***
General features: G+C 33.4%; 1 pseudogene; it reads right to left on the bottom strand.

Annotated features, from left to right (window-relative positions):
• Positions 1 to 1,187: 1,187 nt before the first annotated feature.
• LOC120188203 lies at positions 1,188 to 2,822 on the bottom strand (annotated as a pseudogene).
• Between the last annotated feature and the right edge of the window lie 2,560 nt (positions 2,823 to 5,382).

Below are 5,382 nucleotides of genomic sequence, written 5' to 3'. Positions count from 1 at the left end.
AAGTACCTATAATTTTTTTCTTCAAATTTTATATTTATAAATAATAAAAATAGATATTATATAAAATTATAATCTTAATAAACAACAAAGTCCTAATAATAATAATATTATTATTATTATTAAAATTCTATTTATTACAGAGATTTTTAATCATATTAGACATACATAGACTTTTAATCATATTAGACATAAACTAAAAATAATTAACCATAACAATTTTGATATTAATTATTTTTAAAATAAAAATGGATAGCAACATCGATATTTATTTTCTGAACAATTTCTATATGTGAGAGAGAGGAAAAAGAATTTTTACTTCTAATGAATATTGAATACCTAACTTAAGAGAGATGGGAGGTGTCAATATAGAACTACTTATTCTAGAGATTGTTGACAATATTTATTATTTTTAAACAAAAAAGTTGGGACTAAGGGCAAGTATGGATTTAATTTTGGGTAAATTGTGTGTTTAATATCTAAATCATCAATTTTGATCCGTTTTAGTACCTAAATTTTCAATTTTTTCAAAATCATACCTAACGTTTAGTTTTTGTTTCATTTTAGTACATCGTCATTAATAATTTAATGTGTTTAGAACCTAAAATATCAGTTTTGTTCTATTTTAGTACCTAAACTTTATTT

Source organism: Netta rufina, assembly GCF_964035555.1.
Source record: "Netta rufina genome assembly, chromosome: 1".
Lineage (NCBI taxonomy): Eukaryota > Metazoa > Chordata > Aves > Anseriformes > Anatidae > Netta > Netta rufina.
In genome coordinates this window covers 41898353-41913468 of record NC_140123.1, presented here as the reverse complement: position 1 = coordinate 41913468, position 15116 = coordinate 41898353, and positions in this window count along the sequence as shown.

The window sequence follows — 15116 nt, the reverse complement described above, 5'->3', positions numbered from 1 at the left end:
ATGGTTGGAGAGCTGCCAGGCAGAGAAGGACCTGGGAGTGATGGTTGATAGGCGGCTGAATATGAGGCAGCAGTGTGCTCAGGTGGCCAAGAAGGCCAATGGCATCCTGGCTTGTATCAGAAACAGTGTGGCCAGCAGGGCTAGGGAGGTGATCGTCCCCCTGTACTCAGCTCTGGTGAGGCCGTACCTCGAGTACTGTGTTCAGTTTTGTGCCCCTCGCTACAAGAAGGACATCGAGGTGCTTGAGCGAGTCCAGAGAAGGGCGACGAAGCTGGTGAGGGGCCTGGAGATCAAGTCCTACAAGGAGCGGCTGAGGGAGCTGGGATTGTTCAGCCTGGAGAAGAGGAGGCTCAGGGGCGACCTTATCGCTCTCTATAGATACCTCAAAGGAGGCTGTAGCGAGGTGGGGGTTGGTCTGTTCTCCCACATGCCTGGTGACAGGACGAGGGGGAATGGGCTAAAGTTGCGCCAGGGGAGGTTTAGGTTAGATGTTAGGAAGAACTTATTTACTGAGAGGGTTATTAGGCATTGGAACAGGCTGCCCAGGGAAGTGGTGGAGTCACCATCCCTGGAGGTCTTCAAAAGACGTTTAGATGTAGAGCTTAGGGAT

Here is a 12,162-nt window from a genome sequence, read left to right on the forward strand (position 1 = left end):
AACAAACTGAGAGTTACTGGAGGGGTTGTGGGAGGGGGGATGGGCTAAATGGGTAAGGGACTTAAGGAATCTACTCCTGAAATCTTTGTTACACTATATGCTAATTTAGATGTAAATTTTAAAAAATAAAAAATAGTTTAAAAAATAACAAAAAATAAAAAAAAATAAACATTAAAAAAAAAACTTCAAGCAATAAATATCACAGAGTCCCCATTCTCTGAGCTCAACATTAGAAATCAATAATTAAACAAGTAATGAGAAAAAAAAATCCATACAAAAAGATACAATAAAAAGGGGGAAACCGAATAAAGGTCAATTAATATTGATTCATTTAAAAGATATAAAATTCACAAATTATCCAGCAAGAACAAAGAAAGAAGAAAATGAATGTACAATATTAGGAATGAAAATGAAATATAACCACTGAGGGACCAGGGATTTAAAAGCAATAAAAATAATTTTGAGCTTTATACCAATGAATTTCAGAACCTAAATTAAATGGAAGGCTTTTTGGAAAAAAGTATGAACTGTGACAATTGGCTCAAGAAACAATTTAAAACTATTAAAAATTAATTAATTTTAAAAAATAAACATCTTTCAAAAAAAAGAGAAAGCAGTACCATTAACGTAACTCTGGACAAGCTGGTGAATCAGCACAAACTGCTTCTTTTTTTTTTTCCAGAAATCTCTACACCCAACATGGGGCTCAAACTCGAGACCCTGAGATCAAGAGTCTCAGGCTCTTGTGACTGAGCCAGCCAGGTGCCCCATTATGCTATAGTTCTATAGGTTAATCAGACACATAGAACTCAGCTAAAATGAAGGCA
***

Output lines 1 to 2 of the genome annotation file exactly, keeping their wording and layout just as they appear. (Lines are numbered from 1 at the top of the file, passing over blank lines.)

General features: G+C 33.4%; 1 pseudogene; it reads right to left on the bottom strand.

Annotated features, from left to right (window-relative positions):